Tumor Embolization is a procedure in which small spheres are injected to try to block or reduce the blood flow to cancer cells. Embolization can be performed on many types of tumors, and/or tumors that have an abundant vascular supply. Based on the patient’s anatomy and specific treatment plan, the procedure can be performed by accessing either the femoral artery, in the groin, or the radial artery, in the wrist. All options and plans will be discussed with the physician during the patient’s initial consult.
In some cases, embolization is performed to reduce the blood supply to the tumor so that surgical resection can be performed.
This is a minimally invasive surgical method to treat solid cancers. Special probes are used to “burn” or “freeze” cancers without the usual surgery. Computed Tomography (CT), Ultrasound (US) or Magnetic Resonance Imaging (MRI) is used to guide and position the needle probe into the tumor. This requires only a tiny hole, usually less than 3 mm via which the probe is introduced. When the probe is within the tumor it is attached to a generator which “burns” or “freezes” cancer. The effectiveness of this technique in treating cancer depends on two things:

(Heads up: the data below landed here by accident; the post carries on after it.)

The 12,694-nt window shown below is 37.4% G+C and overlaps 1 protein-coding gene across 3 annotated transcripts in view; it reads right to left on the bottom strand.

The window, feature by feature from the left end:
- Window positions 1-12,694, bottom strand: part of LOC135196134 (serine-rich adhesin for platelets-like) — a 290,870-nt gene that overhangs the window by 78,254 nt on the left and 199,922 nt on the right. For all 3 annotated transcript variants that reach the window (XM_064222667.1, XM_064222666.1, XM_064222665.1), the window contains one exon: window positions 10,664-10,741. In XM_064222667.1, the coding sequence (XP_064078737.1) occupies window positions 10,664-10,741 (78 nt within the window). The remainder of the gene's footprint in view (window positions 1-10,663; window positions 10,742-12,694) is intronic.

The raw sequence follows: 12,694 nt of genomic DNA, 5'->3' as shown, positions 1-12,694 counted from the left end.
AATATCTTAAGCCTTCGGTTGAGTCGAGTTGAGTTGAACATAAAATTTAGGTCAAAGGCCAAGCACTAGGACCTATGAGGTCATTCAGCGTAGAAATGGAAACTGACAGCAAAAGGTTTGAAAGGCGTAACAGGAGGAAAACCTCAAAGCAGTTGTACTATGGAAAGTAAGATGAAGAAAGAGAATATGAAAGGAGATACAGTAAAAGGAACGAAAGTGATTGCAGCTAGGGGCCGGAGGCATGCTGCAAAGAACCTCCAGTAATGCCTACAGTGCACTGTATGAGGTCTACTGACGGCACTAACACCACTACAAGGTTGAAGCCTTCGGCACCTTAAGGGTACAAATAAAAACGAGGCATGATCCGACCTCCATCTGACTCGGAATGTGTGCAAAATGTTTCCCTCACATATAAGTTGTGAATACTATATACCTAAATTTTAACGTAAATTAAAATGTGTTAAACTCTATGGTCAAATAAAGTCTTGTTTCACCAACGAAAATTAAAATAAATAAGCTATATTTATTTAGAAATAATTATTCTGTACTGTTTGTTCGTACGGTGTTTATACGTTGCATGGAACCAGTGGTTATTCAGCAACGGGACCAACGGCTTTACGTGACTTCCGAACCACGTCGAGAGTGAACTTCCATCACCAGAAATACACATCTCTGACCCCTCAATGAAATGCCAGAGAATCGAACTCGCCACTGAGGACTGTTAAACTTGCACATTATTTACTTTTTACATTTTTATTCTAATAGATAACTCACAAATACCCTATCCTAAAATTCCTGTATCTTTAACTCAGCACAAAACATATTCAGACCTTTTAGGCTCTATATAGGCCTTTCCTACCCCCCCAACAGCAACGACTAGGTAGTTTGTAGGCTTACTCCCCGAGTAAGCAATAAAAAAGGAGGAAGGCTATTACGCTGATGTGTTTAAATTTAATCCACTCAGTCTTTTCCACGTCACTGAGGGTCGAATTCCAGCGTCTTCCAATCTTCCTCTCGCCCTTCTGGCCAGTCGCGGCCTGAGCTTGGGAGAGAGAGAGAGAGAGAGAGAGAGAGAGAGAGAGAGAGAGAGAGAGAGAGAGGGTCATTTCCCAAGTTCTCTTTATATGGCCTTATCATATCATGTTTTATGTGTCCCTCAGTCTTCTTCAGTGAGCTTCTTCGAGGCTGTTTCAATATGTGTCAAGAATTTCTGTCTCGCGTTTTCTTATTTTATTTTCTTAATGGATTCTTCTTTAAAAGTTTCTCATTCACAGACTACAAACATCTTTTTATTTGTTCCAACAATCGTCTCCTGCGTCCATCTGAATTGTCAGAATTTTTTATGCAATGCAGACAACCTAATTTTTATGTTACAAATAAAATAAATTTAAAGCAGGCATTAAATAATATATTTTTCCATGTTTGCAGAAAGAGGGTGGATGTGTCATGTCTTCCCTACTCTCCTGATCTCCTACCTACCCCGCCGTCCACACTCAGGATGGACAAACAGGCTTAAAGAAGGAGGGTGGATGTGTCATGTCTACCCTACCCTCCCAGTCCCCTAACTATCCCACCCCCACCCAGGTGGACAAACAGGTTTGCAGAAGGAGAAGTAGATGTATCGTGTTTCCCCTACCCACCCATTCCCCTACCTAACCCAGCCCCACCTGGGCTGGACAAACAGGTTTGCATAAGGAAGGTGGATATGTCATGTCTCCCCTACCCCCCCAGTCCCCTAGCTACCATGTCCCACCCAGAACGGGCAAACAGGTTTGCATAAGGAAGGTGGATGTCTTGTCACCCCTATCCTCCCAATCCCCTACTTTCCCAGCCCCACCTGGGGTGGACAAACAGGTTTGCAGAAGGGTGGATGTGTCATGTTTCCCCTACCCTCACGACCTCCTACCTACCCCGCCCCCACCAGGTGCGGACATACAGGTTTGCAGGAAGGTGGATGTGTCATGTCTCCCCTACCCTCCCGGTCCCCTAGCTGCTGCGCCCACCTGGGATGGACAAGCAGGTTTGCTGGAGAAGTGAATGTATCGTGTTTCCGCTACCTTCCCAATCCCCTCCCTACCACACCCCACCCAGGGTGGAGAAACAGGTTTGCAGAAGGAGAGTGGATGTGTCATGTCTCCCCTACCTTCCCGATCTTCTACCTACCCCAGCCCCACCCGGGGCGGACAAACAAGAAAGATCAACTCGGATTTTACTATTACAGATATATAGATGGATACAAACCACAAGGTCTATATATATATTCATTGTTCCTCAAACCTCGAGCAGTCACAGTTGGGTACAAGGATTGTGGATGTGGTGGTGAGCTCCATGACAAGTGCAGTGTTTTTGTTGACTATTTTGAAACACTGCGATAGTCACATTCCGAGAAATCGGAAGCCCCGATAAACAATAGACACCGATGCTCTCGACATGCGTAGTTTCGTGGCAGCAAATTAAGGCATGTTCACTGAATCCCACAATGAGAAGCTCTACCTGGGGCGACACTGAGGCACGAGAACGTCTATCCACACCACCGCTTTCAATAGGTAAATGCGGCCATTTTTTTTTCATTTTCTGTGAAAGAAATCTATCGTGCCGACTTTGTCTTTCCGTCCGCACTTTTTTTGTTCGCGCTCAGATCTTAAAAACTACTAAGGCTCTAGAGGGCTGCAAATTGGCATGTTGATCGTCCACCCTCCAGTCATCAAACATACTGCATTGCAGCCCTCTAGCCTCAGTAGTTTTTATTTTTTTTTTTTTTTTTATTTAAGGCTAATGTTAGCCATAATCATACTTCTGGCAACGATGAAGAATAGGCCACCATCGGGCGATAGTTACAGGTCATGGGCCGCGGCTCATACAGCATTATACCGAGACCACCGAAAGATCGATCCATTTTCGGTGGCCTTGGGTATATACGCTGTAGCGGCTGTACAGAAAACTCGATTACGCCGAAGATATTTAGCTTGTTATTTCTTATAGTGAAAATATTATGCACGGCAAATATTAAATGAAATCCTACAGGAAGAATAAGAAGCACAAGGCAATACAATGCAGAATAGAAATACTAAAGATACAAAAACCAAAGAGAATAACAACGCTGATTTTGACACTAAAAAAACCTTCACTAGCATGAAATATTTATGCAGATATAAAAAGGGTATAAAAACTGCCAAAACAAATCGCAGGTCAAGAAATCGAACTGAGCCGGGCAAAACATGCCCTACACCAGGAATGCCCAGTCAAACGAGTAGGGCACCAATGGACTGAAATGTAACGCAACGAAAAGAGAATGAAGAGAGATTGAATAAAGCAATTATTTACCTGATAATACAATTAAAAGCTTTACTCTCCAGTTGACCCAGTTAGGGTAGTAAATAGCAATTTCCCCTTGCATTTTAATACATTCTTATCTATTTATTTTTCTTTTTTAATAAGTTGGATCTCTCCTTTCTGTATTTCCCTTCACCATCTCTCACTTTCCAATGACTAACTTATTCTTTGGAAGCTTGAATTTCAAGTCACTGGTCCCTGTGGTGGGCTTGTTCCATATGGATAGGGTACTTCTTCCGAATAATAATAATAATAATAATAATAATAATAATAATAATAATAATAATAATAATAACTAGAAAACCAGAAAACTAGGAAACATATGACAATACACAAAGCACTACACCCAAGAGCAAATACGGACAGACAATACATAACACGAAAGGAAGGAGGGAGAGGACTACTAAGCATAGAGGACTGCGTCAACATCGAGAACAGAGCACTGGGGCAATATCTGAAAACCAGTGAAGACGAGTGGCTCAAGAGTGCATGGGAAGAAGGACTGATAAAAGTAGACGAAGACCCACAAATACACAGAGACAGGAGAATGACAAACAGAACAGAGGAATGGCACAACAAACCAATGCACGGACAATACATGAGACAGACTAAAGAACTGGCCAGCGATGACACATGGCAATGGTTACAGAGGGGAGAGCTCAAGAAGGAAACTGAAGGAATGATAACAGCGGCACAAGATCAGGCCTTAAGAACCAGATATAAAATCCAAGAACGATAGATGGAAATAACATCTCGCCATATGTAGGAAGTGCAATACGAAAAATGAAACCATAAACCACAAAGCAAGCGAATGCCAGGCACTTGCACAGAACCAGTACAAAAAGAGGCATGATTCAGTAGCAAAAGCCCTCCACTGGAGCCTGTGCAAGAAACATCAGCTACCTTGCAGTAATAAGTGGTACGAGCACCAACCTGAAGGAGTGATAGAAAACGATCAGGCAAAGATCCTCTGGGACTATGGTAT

- The size of the tumor
- Its accessibility to the probes
In general, for cancers 3 cm or less and easily accessible percutaneously the aim is to completely kill cancer. The larger the tumor the more difficult it is to achieve complete cancer death, therefore early treatment is crucial.
The most common cancers treated by this method are lung cancer, liver cancer, and kidney (renal) cancer. Other cancers can also be treated provided they are accessible and of appropriate size.
Different forms of tumor ablation include:
- Radiofrequency ablation: uses high-frequency electric current passed through a probe, causing the probe to increase in temperature killing the cancer cells.
- Cryoablation or Cryotherapy (cold): uses Argon circulated through a probe, freezing the cancer cells.
- Microwave: uses radio waves to heat the probe to kill the cancer cells.
Ablation is an effective treatment option for people who:
- Want to avoid conventional surgery
- Are too ill to undergo surgery
- Have a tumor that is too large to be removed surgically
- Have a limited number of tumors that have metastasized (spread from other parts of their body)
Tumor ablation is also effective for reducing a tumor’s size so that it can be treated more effectively by chemotherapy or radiation therapy or to improve symptoms.